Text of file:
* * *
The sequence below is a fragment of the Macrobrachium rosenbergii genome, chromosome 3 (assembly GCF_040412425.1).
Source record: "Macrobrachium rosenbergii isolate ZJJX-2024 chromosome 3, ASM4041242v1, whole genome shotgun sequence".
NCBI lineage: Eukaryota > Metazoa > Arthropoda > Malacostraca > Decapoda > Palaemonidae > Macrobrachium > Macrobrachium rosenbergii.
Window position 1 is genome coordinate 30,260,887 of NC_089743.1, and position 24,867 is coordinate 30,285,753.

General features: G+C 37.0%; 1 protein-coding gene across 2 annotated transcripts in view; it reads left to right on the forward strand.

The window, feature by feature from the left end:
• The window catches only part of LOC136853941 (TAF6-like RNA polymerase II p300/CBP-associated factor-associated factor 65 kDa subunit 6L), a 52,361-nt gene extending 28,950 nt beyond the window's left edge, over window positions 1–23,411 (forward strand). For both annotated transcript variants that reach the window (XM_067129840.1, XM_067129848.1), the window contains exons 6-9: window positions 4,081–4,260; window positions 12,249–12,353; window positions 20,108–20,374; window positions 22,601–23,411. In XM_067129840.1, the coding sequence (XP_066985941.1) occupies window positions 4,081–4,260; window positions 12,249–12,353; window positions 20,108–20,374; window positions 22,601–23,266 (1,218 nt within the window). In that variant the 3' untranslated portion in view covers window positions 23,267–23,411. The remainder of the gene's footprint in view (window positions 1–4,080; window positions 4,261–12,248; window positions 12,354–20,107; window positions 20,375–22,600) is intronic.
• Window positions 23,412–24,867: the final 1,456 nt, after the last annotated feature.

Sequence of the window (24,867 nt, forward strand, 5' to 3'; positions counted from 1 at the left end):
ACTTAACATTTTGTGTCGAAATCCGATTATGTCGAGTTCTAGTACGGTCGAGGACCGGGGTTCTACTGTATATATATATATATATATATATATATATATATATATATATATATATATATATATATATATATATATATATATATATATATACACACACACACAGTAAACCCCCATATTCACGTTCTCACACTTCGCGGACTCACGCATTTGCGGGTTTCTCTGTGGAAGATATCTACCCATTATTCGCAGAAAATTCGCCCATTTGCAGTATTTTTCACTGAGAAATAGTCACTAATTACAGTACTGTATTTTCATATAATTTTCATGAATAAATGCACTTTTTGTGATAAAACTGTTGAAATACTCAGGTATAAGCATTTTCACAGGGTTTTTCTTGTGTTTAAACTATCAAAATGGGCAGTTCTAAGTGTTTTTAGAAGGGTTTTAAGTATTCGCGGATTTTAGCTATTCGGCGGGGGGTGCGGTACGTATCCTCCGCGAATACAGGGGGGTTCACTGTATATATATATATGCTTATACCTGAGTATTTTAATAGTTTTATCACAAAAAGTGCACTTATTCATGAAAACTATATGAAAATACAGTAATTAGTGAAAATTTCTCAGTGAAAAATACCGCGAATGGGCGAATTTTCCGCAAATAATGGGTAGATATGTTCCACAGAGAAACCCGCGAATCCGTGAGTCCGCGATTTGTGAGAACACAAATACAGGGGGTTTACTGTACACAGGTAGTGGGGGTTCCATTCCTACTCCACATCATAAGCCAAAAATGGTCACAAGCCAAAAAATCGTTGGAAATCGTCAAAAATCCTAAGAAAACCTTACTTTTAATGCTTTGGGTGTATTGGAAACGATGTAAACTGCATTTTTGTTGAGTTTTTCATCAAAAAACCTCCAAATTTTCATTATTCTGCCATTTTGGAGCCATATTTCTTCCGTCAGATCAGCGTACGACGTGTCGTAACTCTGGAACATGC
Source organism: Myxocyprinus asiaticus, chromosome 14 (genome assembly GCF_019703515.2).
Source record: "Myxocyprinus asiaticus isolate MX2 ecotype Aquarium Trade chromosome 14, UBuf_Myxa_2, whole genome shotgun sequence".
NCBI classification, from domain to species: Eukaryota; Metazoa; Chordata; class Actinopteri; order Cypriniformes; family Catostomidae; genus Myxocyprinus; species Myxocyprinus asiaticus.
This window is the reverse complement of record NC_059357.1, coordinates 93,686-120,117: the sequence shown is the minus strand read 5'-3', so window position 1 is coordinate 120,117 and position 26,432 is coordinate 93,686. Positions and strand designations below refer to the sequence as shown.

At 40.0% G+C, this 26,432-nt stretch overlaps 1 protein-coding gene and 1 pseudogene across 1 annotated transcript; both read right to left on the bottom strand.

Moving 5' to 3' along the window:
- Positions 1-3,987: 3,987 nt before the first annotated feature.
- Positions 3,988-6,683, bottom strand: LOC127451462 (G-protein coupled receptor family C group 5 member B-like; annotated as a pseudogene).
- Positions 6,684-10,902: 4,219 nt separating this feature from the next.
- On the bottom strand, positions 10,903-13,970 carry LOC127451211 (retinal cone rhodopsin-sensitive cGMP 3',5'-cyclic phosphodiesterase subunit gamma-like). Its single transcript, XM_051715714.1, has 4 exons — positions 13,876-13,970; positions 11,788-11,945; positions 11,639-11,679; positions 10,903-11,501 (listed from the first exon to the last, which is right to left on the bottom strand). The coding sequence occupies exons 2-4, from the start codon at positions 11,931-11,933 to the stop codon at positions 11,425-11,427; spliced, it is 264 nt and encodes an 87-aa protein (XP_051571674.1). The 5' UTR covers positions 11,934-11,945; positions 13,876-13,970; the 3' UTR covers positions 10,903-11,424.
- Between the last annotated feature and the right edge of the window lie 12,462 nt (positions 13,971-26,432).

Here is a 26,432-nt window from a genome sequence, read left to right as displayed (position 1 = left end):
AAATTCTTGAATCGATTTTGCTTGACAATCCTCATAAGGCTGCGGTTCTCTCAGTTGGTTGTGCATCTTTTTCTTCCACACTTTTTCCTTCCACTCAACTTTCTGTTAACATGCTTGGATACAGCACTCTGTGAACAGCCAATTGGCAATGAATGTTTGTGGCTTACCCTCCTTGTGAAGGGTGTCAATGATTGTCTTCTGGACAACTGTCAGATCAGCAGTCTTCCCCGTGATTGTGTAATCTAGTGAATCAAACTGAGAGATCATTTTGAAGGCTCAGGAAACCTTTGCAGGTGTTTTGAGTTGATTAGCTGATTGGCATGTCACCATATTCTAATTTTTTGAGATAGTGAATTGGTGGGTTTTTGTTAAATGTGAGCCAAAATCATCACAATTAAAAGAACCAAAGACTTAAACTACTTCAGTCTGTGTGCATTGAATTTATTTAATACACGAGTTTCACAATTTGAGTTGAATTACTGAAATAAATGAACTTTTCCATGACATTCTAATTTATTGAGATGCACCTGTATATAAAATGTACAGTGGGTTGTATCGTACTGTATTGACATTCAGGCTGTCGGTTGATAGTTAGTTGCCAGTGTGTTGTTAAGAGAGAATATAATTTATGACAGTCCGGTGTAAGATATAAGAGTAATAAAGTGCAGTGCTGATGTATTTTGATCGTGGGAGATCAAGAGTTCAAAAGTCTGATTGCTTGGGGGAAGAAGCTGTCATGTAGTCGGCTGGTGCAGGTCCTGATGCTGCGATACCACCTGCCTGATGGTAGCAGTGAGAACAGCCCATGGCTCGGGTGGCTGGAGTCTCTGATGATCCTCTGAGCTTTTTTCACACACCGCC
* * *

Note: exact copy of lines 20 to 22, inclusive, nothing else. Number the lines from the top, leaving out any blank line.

- On the bottom strand, positions 10,903-13,970 carry LOC127451211 (retinal cone rhodopsin-sensitive cGMP 3',5'-cyclic phosphodiesterase subunit gamma-like). Its single transcript, XM_051715714.1, has 4 exons — positions 13,876-13,970; positions 11,788-11,945; positions 11,639-11,679; positions 10,903-11,501 (listed from the first exon to the last, which is right to left on the bottom strand). The coding sequence occupies exons 2-4, from the start codon at positions 11,931-11,933 to the stop codon at positions 11,425-11,427; spliced, it is 264 nt and encodes an 87-aa protein (XP_051571674.1). The 5' UTR covers positions 11,934-11,945; positions 13,876-13,970; the 3' UTR covers positions 10,903-11,424.
- Between the last annotated feature and the right edge of the window lie 12,462 nt (positions 13,971-26,432).

Here is a 26,432-nt window from a genome sequence, read left to right as displayed (position 1 = left end):